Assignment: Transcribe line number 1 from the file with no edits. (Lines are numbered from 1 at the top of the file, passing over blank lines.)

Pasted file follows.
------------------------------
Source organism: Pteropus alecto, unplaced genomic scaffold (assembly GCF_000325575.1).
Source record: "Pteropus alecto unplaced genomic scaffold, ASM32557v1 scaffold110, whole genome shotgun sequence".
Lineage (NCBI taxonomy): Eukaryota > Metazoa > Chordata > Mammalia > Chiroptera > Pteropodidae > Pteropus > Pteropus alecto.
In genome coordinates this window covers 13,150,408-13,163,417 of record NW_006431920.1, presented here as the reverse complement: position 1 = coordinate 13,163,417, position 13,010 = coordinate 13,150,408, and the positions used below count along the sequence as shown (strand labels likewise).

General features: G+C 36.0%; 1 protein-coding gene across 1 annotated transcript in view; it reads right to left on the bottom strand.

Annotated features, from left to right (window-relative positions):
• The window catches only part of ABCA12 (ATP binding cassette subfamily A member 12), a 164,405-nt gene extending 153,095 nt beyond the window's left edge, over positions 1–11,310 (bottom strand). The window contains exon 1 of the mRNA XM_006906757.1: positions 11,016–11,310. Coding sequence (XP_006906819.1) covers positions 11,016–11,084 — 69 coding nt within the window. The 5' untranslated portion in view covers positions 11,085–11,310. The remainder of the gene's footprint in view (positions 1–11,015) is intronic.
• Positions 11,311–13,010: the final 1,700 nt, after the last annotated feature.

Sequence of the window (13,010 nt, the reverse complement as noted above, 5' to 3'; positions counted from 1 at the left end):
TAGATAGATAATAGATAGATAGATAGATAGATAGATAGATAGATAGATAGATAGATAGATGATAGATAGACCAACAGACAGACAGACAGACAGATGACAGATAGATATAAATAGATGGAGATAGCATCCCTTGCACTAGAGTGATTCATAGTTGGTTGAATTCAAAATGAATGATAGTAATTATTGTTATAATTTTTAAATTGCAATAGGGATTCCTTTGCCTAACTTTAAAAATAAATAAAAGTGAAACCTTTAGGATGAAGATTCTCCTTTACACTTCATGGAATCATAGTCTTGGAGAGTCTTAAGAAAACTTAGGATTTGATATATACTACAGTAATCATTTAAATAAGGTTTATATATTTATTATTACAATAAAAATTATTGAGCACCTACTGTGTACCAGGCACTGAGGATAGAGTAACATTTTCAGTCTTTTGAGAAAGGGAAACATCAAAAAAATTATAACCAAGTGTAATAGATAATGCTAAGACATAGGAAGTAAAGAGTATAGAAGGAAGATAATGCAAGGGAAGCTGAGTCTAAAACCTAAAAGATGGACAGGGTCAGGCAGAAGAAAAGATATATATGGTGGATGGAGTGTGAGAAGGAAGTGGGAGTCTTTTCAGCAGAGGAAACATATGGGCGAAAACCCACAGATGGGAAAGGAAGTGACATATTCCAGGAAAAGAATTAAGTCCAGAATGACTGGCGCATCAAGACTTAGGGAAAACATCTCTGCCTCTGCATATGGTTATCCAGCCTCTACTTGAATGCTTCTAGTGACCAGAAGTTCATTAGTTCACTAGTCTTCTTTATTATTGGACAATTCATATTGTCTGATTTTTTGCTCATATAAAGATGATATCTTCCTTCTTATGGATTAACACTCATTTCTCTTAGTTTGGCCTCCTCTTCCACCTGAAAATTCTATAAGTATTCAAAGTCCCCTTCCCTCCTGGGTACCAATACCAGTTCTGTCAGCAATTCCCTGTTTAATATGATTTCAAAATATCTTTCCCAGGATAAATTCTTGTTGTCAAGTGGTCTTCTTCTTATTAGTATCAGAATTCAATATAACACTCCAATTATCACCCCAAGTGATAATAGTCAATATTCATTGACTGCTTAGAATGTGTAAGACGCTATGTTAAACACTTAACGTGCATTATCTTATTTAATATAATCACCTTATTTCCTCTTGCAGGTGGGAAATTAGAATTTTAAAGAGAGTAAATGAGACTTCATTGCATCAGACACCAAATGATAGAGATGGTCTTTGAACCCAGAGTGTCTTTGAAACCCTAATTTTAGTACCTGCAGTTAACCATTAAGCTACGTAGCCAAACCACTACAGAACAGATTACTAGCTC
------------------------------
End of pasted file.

Source organism: Pteropus alecto, unplaced genomic scaffold (assembly GCF_000325575.1).